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Jet Packs and my research portfolio mid-semester review

Jetlev_Jetpack

The last couple of months may have been quiet on this blog, but elsewhere in my life the activity has been mind boggling. The first six months of the PhD at the University of Canberra requires candidates to complete a Graduate Certificate of Research Methods. My graduate certificate can be likened to the university securely attaching a jet pack onto my back pack and pressing the big green ‘GO’ button– propelling me into academic space. The tricky bit is navigating it safely in the direction your course convenors and your supervisor need it to go. Which brings me to the reason for today’s post, today is my research portfolio mid-semester review. Today I have to demonstrate to my supervisor that I have been achieving the Research portfolio learning outcomes and have identified generic and specific skills that I will need as I move deeper into the PhD.

So, here it goes–what have I been doing this semester? Let’s talk about software first. I have started using Evernote to be my storage of all things PhD and everything else as well. After I started to incorporate the ‘Getting Things Done’ system with Evernote I really started to fly with it. To learn the GTD program and its principles I have Dave Allen’s book on Audible and have listened to it whenever I could. A big salute to the Evernote team and Dave Allen.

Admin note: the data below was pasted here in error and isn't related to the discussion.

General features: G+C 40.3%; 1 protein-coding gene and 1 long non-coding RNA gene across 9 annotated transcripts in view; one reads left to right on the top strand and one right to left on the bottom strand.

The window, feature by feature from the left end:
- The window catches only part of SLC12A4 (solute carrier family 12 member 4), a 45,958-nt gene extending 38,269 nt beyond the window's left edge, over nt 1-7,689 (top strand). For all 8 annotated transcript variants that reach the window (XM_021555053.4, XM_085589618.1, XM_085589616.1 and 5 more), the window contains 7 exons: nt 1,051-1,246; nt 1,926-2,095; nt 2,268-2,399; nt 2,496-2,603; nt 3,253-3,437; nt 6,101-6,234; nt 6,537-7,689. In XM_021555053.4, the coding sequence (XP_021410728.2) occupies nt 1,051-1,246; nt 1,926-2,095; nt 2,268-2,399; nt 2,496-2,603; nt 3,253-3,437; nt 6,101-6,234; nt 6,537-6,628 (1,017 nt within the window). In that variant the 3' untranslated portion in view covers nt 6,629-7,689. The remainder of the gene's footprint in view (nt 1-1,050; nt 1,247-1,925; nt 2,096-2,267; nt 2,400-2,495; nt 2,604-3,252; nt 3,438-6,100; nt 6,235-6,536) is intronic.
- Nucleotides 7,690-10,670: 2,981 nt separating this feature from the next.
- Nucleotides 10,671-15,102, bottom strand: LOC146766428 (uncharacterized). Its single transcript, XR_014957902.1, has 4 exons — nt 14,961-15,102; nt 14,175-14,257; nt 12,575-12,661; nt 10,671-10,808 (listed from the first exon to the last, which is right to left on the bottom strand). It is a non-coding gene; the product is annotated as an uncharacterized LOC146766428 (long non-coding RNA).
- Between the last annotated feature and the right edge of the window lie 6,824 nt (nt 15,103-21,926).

A major part of the PhD is the ability to search for articles and store them safely in a reference management system. On the recommendation of a wonderful friend who has since passed away (vale Geoff), I downloaded Mendeley and started to learn how to use it as effectively as possible. I encouraged the University of Canberra to start a users group and will soon be running a Mendeley training seminar. Mendeley is not only a reference manager; it stores PDF’s which you can annotate and attach notes to. It makes collaboration a breeze and enables the effortless sharing of papers between colleagues–it also has search features that are getting stronger every day. Mendeley is synchronised to the web so you will never lose your articles–even if you smash your computer on the concrete. Yes, that has happened to me too! Mendeley was recently purchased by Elsevier, so it now has great support.